If you are the quiet friend trying to get the word out about your blog, your writing or anything of the sort, the way to go about it is to ask for likes, ask for comments and to ask for people to share your content. The more engagement that you get, even if you need to ‘pimp your content out’ (for lack of better terminology), the better off you are.
If you’re using Facebook to spread word about your blog, your writing, your music or your artwork, I strongly recommend joining groups and finding a community of people who will help to share your content with Facebook. The more it’s seen, the more Facebook is going to recommend it.
WordPress, working with transparency (which I love) actually tells you just how their algorithms work. I talk a lot about them on my page, but mostly in the comments section of my posts, so I don’t know how many people are truly aware of how it works.
If you’d like the source of any of the following information –> Click Here (If you’re looking to work the WordPress algorithm in your favour, I highly recommend clicking and reading the entire page)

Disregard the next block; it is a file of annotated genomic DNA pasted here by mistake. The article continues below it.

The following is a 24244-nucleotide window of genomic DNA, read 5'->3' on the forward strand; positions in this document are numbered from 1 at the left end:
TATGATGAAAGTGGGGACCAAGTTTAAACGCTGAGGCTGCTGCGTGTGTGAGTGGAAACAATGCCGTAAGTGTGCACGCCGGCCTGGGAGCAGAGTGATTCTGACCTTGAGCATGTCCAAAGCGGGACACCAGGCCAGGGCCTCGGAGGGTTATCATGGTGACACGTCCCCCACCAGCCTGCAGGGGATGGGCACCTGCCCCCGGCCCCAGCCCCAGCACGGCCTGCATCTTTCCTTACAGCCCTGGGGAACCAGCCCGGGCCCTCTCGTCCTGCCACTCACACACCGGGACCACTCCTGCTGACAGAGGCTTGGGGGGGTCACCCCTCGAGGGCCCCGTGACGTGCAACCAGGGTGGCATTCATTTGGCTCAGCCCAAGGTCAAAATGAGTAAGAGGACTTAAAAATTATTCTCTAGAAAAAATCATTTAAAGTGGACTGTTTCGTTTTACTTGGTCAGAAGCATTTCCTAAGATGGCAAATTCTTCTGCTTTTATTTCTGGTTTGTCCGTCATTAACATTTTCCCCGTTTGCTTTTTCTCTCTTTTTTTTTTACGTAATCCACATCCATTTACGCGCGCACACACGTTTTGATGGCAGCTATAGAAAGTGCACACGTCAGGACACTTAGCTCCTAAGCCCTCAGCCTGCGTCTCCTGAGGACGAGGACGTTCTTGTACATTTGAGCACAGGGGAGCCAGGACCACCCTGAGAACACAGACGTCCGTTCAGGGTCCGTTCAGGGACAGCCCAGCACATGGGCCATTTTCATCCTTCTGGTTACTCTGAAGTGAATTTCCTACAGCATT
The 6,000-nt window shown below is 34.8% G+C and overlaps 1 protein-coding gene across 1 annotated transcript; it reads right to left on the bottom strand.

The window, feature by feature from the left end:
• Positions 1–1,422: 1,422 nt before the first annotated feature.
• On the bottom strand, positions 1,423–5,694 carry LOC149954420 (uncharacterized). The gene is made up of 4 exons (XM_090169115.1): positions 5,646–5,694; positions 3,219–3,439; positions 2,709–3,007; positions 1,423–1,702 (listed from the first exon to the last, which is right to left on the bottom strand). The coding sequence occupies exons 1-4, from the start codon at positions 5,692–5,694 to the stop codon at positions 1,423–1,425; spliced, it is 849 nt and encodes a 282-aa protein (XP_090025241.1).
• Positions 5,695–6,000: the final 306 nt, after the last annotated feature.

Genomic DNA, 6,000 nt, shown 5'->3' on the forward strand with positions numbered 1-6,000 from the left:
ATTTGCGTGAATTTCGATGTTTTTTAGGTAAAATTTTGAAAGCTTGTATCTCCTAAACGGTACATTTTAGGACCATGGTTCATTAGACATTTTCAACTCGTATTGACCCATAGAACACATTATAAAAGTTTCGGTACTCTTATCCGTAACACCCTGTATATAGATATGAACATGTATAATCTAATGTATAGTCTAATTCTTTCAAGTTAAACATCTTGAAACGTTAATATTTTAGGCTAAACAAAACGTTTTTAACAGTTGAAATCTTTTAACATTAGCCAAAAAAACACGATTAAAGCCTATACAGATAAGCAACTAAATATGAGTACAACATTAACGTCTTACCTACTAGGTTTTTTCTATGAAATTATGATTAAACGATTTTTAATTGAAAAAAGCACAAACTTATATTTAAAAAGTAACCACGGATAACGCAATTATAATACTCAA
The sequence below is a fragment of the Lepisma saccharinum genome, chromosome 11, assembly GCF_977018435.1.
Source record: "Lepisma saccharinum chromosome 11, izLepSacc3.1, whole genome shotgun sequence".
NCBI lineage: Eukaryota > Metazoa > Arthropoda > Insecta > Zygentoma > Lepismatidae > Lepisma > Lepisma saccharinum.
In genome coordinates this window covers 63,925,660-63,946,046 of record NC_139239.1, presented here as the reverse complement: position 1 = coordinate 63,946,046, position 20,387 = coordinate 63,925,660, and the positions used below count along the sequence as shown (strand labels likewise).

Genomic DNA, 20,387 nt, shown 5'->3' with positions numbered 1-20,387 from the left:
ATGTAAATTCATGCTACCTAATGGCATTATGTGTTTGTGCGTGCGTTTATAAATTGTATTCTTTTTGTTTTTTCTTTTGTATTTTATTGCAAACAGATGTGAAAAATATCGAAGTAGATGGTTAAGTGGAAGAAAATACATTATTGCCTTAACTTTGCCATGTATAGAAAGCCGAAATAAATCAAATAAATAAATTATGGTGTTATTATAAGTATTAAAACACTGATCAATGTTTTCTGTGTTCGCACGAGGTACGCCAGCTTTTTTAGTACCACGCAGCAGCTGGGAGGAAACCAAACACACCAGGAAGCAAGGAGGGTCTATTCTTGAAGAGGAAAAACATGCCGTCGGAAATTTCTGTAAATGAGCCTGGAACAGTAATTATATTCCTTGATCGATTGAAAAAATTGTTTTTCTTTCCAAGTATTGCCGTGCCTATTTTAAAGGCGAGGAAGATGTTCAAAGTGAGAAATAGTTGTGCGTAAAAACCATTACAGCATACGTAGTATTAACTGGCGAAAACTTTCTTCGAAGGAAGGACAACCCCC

The algorithms are often being improved, and what content we show depends on a complex combination of factors. Here are examples of the types of information we may use to make our recommendations:
- The title, content, tags, and categories of posts.
- Other text from the site, such as usernames and logins; site names and the host name (support.wordpress.com).
- Total number of likes and comments.
- Who has liked and commented on a post.
- Total number of followers.
- Who has followed a site.
- How recently a post was published.
- How often or recently a site has posted.
- The content of what you have liked and commented on.
- Whether posts have links, images, or videos.
- How often a site has been rejected from being recommended in the Reader.
Content we filter out from our algorithms:
- Sites we think may be spam.